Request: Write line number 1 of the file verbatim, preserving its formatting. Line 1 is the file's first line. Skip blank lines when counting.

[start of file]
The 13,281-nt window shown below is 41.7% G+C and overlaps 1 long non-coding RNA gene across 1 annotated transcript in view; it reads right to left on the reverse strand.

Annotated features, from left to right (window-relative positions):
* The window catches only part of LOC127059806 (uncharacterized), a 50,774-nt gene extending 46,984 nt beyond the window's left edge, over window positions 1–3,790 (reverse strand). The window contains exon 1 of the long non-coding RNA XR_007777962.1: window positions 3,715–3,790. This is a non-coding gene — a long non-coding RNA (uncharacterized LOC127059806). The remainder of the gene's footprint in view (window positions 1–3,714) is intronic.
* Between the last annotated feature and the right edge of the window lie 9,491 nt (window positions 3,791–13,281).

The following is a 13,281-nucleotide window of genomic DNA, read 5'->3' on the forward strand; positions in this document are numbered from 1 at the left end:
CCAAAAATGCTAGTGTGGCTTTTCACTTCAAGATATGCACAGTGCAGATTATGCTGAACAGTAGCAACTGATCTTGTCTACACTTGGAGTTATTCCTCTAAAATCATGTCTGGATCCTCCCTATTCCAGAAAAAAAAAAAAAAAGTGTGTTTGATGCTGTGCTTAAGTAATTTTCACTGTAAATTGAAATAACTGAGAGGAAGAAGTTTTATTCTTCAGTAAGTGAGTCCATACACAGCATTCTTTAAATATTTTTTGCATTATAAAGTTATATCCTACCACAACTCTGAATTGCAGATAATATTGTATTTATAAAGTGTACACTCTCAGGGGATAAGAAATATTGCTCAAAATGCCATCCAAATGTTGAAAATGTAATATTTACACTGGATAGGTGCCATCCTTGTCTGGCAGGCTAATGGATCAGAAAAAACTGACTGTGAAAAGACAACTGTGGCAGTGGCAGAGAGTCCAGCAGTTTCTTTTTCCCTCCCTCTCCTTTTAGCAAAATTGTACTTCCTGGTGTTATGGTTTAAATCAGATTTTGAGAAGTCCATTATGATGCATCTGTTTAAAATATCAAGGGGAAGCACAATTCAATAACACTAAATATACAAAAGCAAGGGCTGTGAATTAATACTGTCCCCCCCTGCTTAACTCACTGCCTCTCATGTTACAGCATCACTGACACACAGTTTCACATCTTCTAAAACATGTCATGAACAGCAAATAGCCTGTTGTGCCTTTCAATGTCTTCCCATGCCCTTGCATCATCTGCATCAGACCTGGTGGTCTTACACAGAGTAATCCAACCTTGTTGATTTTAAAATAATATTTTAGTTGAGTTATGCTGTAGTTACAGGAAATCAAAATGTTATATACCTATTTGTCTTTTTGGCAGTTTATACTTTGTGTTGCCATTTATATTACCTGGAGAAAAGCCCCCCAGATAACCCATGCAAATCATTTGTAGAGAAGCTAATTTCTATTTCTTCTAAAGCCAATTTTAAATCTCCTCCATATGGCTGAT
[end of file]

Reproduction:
The 13,281-nt window shown below is 41.7% G+C and overlaps 1 long non-coding RNA gene across 1 annotated transcript in view; it reads right to left on the reverse strand.